Bio: Shabana Azmi – Shabana Azmi is an Indian Film, Television and Theatre Actor. She is an Alumni of Film and Television Institute of India. She made her debut in 1974 and soon became one of the leading actresses of Parallel Cinema. Along with Acting, she has been a “Goodwill Ambassador of the United Nations Population Fund (UNPFA)”.As an appreciation to her achievements, the President of India gave her a nominated (unelected) membership of the Rajya Sabha.It has been more than 4 decades since Shabana Azmi has been an extensive part of the industry and has worked in more than 120 films. She has won several awards and accolades.Some of them are:She won “National Film Award for Best Actress” for the movies “Ankur”, “Arth”, “Khandar”, “Paar” and “Godmother”.She won “Filmfare Award for Best Actress” for the movies “Swami”, “Arth” and “Bhavna”. She was honoured among “Women in Cinema” at the 30th “International Film Festival of India”.In 1988, the Government of India awarded her with “Padma Shri”.Her upcoming project is “Halo” which is a live-action science-fiction television series.Currently she is the Chairperson of Action Aid India, it is an international NGO whose primary aim is to work against poverty and injustice worldwide.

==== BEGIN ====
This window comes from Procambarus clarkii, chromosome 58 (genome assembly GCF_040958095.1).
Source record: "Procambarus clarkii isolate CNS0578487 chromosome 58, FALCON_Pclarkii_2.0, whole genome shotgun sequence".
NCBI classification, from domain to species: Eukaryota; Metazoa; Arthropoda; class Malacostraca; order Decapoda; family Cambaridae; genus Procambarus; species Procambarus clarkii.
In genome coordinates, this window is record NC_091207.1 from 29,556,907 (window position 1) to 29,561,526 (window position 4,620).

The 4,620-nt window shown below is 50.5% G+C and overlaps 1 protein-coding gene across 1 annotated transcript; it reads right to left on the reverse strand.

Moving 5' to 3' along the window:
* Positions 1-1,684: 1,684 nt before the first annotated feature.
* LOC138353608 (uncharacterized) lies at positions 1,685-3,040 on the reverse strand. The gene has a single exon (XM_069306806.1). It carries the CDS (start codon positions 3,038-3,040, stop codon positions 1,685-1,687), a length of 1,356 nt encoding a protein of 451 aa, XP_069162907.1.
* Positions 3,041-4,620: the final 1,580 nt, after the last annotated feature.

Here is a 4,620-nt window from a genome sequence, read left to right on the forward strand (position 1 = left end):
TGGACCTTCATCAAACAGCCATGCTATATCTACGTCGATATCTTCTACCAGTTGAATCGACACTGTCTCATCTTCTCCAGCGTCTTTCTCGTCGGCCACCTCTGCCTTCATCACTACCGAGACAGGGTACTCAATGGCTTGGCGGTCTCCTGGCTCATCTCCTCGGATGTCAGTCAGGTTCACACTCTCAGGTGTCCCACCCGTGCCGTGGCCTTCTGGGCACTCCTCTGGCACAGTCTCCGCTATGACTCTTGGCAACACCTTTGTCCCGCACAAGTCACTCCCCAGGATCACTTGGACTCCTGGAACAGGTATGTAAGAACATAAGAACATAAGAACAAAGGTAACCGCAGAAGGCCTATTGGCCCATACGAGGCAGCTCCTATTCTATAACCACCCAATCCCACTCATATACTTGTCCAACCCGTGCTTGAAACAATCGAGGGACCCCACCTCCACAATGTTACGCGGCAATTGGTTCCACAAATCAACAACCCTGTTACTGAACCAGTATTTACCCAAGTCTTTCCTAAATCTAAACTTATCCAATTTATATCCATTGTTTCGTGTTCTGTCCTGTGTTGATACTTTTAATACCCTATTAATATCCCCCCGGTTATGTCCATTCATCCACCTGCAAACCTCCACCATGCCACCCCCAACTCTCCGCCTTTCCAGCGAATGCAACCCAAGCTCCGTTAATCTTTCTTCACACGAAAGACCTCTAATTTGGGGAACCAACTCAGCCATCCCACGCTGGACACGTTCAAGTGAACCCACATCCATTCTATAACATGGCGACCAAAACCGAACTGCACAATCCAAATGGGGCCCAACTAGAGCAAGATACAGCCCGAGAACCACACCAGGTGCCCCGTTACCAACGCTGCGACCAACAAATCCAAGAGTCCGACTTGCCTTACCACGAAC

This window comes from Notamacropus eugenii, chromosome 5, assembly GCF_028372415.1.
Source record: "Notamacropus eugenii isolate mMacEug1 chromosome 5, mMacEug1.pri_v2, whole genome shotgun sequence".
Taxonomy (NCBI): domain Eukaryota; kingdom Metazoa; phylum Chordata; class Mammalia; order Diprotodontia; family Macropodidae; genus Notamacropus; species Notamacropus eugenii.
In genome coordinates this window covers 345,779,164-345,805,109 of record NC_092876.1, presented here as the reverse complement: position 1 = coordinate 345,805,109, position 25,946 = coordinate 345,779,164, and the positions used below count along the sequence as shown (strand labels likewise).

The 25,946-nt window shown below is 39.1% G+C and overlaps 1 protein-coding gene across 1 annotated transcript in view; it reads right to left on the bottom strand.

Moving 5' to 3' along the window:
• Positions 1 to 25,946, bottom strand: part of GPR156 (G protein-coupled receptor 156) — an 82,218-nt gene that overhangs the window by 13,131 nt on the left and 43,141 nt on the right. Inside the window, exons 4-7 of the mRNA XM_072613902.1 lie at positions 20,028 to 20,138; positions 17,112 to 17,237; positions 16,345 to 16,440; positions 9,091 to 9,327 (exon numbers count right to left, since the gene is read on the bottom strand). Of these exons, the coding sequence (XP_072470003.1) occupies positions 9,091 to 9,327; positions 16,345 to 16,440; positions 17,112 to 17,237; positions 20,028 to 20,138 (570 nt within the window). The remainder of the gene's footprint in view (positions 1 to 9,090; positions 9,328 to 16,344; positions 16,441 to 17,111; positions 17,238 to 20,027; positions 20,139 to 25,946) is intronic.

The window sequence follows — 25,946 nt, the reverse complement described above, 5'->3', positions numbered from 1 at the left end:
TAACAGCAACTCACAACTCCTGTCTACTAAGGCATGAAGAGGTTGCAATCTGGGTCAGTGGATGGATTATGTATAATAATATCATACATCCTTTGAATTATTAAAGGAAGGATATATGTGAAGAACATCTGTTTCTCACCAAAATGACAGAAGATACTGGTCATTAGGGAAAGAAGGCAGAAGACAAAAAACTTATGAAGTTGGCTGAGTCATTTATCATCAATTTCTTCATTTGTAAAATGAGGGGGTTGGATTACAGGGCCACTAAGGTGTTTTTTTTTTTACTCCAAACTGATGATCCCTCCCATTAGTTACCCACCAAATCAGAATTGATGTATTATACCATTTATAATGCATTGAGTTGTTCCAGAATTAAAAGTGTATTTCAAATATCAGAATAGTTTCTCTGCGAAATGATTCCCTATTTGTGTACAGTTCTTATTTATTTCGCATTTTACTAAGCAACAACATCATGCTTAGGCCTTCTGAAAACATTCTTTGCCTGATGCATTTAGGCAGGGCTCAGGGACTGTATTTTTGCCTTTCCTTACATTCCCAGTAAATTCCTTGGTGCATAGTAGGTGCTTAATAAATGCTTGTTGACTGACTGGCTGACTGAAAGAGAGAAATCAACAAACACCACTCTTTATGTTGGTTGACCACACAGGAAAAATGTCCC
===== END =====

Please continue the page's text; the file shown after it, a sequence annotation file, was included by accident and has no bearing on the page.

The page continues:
Sonu Sood – Sonu Sood is an Indian film Actor, Producer and Humanitarian, who works predominantly in Hindi, Telugu, Tamil, Kannada and Punjabi films and best known for roles in blockbuster films such as “Yuva” (2004), “Athadu”(2005), “Aashiq Banaya Aapne”(2005), “Ashok” (2006), “Jodhaa Akbar” (2008), “Arundhathi” (2009), “Dabangg” (2010) “Dookudu” (2011), “Shootout at Wadala” (2013), “Happy New Year” (2014), “Kung Fu Yoga” (2017) “Simmba” (2018) and many more.It has been almost two decades for Sonu Sood working in the industry, he has worked in more than 65 films and won numerous awards for his remarkable work. Some of them are: In 2009 he won “Nandi Award for Best Villain” and the“Filmfare Award for Best Supporting Actor – Telugu” for his work in the Telugu blockbuster Arundhati.In 2010, he garnered the“Apsara Award for Best Actor in a Negative Role” and the “IIFA Award for Best Performance in a Negative Role” for the Bollywood blockbuster Dabangg.In 2012, he received the “SIIMA Award” for “Best Actor in a Negative Role” for Julayi.During nationwide lockdown due to the COVID-19 pandemic, he has helped thousands of stranded Indian migrant workers to reach their homes by arranging buses, special trains and chartered flights for them and also arranged a chartered flight to bring home over 1,500 Indian students stranded in Kyrgyzstan. His charity during the pandemic was lauded, and he was hailed as a real-life hero in India.